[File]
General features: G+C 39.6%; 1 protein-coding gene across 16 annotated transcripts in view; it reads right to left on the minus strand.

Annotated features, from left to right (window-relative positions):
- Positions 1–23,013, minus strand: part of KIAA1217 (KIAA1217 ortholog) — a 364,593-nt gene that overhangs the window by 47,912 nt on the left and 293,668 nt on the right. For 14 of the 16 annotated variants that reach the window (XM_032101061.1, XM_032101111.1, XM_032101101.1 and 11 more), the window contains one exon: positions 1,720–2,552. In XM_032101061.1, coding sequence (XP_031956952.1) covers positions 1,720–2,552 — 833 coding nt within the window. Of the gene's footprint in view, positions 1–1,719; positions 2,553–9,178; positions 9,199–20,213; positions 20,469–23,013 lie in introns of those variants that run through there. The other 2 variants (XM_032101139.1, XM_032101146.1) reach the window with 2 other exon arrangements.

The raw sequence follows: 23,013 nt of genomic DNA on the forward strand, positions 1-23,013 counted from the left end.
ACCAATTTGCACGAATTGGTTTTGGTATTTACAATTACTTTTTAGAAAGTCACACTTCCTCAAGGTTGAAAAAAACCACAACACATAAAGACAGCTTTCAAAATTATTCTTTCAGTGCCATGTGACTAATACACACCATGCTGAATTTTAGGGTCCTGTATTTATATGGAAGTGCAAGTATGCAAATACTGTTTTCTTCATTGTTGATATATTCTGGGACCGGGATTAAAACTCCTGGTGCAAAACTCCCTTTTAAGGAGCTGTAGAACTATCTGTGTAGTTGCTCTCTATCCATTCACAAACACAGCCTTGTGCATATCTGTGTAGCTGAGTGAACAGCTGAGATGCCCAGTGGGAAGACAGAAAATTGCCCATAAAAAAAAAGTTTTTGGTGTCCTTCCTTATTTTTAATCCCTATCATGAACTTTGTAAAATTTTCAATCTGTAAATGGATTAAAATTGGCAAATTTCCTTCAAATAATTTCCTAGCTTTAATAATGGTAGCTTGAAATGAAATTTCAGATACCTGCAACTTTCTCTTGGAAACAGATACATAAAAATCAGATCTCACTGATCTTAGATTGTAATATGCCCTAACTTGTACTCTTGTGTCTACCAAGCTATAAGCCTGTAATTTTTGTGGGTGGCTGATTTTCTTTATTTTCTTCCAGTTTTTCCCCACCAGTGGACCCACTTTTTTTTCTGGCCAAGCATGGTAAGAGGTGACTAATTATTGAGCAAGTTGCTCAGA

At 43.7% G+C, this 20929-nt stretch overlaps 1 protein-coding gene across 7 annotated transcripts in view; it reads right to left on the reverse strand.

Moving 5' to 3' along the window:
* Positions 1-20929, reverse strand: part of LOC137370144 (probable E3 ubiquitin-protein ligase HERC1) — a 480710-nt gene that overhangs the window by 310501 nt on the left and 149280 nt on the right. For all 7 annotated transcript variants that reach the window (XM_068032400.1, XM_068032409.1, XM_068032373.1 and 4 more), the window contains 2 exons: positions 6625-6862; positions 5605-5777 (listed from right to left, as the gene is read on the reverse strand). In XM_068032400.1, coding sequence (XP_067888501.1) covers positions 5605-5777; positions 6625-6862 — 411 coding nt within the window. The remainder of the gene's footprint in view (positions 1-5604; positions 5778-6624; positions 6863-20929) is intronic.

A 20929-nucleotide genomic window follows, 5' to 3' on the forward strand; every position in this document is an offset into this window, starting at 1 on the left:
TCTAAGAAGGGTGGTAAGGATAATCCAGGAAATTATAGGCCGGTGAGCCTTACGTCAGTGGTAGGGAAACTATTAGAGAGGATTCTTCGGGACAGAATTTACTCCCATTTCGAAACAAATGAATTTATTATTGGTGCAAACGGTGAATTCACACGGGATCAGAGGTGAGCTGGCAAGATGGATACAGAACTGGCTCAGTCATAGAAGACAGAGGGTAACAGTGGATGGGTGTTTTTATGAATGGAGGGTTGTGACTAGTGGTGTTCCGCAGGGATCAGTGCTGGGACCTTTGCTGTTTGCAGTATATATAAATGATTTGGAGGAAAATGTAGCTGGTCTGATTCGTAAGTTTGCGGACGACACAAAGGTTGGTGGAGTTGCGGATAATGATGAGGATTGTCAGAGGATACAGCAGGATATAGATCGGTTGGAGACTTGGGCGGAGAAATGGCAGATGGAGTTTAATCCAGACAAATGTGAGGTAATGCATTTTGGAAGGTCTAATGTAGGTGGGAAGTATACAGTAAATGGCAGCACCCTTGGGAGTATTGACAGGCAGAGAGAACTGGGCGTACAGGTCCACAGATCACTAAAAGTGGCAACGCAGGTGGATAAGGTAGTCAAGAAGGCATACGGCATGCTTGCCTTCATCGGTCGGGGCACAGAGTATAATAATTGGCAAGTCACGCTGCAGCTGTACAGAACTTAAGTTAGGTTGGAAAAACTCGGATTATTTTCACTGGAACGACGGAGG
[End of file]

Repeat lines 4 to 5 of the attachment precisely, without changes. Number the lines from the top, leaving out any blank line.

The raw sequence follows: 23,013 nt of genomic DNA on the forward strand, positions 1-23,013 counted from the left end.
ACCAATTTGCACGAATTGGTTTTGGTATTTACAATTACTTTTTAGAAAGTCACACTTCCTCAAGGTTGAAAAAAACCACAACACATAAAGACAGCTTTCAAAATTATTCTTTCAGTGCCATGTGACTAATACACACCATGCTGAATTTTAGGGTCCTGTATTTATATGGAAGTGCAAGTATGCAAATACTGTTTTCTTCATTGTTGATATATTCTGGGACCGGGATTAAAACTCCTGGTGCAAAACTCCCTTTTAAGGAGCTGTAGAACTATCTGTGTAGTTGCTCTCTATCCATTCACAAACACAGCCTTGTGCATATCTGTGTAGCTGAGTGAACAGCTGAGATGCCCAGTGGGAAGACAGAAAATTGCCCATAAAAAAAAAGTTTTTGGTGTCCTTCCTTATTTTTAATCCCTATCATGAACTTTGTAAAATTTTCAATCTGTAAATGGATTAAAATTGGCAAATTTCCTTCAAATAATTTCCTAGCTTTAATAATGGTAGCTTGAAATGAAATTTCAGATACCTGCAACTTTCTCTTGGAAACAGATACATAAAAATCAGATCTCACTGATCTTAGATTGTAATATGCCCTAACTTGTACTCTTGTGTCTACCAAGCTATAAGCCTGTAATTTTTGTGGGTGGCTGATTTTCTTTATTTTCTTCCAGTTTTTCCCCACCAGTGGACCCACTTTTTTTTCTGGCCAAGCATGGTAAGAGGTGACTAATTATTGAGCAAGTTGCTCAGA